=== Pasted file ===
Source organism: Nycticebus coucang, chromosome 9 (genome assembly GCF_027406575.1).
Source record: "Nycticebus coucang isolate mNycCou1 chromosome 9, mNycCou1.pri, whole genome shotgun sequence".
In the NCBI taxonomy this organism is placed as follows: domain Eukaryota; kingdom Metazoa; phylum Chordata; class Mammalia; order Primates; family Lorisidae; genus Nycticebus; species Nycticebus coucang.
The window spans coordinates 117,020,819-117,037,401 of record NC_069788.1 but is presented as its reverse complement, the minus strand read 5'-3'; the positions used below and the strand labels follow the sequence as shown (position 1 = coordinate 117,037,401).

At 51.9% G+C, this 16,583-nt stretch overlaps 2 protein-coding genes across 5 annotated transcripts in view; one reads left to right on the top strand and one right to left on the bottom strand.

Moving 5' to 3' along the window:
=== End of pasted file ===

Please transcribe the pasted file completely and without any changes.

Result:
Source organism: Nycticebus coucang, chromosome 9 (genome assembly GCF_027406575.1).
Source record: "Nycticebus coucang isolate mNycCou1 chromosome 9, mNycCou1.pri, whole genome shotgun sequence".
In the NCBI taxonomy this organism is placed as follows: domain Eukaryota; kingdom Metazoa; phylum Chordata; class Mammalia; order Primates; family Lorisidae; genus Nycticebus; species Nycticebus coucang.
The window spans coordinates 117,020,819-117,037,401 of record NC_069788.1 but is presented as its reverse complement, the minus strand read 5'-3'; the positions used below and the strand labels follow the sequence as shown (position 1 = coordinate 117,037,401).

At 51.9% G+C, this 16,583-nt stretch overlaps 2 protein-coding genes across 5 annotated transcripts in view; one reads left to right on the top strand and one right to left on the bottom strand.

Moving 5' to 3' along the window: